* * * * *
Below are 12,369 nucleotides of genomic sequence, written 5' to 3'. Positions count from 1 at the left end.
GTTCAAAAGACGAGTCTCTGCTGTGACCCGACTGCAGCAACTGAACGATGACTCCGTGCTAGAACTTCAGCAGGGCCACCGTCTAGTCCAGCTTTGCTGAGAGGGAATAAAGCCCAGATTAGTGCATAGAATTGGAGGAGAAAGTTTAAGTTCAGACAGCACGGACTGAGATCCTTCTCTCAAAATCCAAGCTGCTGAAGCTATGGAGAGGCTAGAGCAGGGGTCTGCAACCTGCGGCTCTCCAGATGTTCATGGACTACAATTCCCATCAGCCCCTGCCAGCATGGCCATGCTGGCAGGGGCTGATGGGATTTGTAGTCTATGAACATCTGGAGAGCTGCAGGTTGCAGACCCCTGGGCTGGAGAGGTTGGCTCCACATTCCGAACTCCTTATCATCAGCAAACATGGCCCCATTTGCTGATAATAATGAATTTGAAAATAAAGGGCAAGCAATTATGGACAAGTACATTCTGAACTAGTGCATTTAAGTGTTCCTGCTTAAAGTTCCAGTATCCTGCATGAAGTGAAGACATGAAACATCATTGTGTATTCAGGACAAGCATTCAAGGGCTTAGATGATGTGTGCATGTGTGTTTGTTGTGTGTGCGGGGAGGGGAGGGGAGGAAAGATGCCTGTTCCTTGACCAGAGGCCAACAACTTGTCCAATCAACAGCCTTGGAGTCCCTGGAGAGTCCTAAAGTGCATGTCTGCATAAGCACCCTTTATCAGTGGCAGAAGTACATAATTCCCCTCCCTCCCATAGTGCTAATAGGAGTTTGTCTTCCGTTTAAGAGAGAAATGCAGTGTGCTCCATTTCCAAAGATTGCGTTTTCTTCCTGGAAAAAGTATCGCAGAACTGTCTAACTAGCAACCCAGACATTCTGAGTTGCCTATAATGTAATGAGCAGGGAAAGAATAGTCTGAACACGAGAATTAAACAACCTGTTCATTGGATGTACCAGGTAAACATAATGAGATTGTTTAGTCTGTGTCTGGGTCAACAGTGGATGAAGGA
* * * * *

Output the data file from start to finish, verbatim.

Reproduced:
Below are 12,369 nucleotides of genomic sequence, written 5' to 3'. Positions count from 1 at the left end.
GTTCAAAAGACGAGTCTCTGCTGTGACCCGACTGCAGCAACTGAACGATGACTCCGTGCTAGAACTTCAGCAGGGCCACCGTCTAGTCCAGCTTTGCTGAGAGGGAATAAAGCCCAGATTAGTGCATAGAATTGGAGGAGAAAGTTTAAGTTCAGACAGCACGGACTGAGATCCTTCTCTCAAAATCCAAGCTGCTGAAGCTATGGAGAGGCTAGAGCAGGGGTCTGCAACCTGCGGCTCTCCAGATGTTCATGGACTACAATTCCCATCAGCCCCTGCCAGCATGGCCATGCTGGCAGGGGCTGATGGGATTTGTAGTCTATGAACATCTGGAGAGCTGCAGGTTGCAGACCCCTGGGCTGGAGAGGTTGGCTCCACATTCCGAACTCCTTATCATCAGCAAACATGGCCCCATTTGCTGATAATAATGAATTTGAAAATAAAGGGCAAGCAATTATGGACAAGTACATTCTGAACTAGTGCATTTAAGTGTTCCTGCTTAAAGTTCCAGTATCCTGCATGAAGTGAAGACATGAAACATCATTGTGTATTCAGGACAAGCATTCAAGGGCTTAGATGATGTGTGCATGTGTGTTTGTTGTGTGTGCGGGGAGGGGAGGGGAGGAAAGATGCCTGTTCCTTGACCAGAGGCCAACAACTTGTCCAATCAACAGCCTTGGAGTCCCTGGAGAGTCCTAAAGTGCATGTCTGCATAAGCACCCTTTATCAGTGGCAGAAGTACATAATTCCCCTCCCTCCCATAGTGCTAATAGGAGTTTGTCTTCCGTTTAAGAGAGAAATGCAGTGTGCTCCATTTCCAAAGATTGCGTTTTCTTCCTGGAAAAAGTATCGCAGAACTGTCTAACTAGCAACCCAGACATTCTGAGTTGCCTATAATGTAATGAGCAGGGAAAGAATAGTCTGAACACGAGAATTAAACAACCTGTTCATTGGATGTACCAGGTAAACATAATGAGATTGTTTAGTCTGTGTCTGGGTCAACAGTGGATGAAGGA